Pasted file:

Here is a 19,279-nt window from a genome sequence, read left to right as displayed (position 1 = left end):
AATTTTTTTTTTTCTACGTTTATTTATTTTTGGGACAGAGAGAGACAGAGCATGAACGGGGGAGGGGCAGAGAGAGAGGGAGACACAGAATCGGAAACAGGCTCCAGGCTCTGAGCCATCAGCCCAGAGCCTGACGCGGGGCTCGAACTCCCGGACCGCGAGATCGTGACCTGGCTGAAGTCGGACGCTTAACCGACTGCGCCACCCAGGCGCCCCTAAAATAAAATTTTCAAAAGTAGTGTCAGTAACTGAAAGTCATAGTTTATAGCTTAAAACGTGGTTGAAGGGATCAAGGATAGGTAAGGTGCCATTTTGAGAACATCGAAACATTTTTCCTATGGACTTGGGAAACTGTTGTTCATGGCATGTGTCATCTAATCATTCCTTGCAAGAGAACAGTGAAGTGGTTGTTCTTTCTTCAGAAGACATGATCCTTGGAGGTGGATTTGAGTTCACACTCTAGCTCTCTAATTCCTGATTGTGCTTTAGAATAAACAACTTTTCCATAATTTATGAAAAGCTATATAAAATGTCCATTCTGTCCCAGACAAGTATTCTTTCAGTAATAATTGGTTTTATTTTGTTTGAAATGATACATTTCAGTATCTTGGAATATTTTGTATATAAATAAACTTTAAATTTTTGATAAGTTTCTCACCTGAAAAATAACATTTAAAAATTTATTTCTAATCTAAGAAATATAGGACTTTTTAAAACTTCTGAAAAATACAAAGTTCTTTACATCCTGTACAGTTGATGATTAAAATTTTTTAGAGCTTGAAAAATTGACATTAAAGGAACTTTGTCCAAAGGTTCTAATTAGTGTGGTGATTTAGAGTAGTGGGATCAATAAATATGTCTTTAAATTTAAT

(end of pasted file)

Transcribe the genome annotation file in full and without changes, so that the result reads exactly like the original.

Here is a 19,279-nt window from a genome sequence, read left to right as displayed (position 1 = left end):
AATTTTTTTTTTTCTACGTTTATTTATTTTTGGGACAGAGAGAGACAGAGCATGAACGGGGGAGGGGCAGAGAGAGAGGGAGACACAGAATCGGAAACAGGCTCCAGGCTCTGAGCCATCAGCCCAGAGCCTGACGCGGGGCTCGAACTCCCGGACCGCGAGATCGTGACCTGGCTGAAGTCGGACGCTTAACCGACTGCGCCACCCAGGCGCCCCTAAAATAAAATTTTCAAAAGTAGTGTCAGTAACTGAAAGTCATAGTTTATAGCTTAAAACGTGGTTGAAGGGATCAAGGATAGGTAAGGTGCCATTTTGAGAACATCGAAACATTTTTCCTATGGACTTGGGAAACTGTTGTTCATGGCATGTGTCATCTAATCATTCCTTGCAAGAGAACAGTGAAGTGGTTGTTCTTTCTTCAGAAGACATGATCCTTGGAGGTGGATTTGAGTTCACACTCTAGCTCTCTAATTCCTGATTGTGCTTTAGAATAAACAACTTTTCCATAATTTATGAAAAGCTATATAAAATGTCCATTCTGTCCCAGACAAGTATTCTTTCAGTAATAATTGGTTTTATTTTGTTTGAAATGATACATTTCAGTATCTTGGAATATTTTGTATATAAATAAACTTTAAATTTTTGATAAGTTTCTCACCTGAAAAATAACATTTAAAAATTTATTTCTAATCTAAGAAATATAGGACTTTTTAAAACTTCTGAAAAATACAAAGTTCTTTACATCCTGTACAGTTGATGATTAAAATTTTTTAGAGCTTGAAAAATTGACATTAAAGGAACTTTGTCCAAAGGTTCTAATTAGTGTGGTGATTTAGAGTAGTGGGATCAATAAATATGTCTTTAAATTTAAT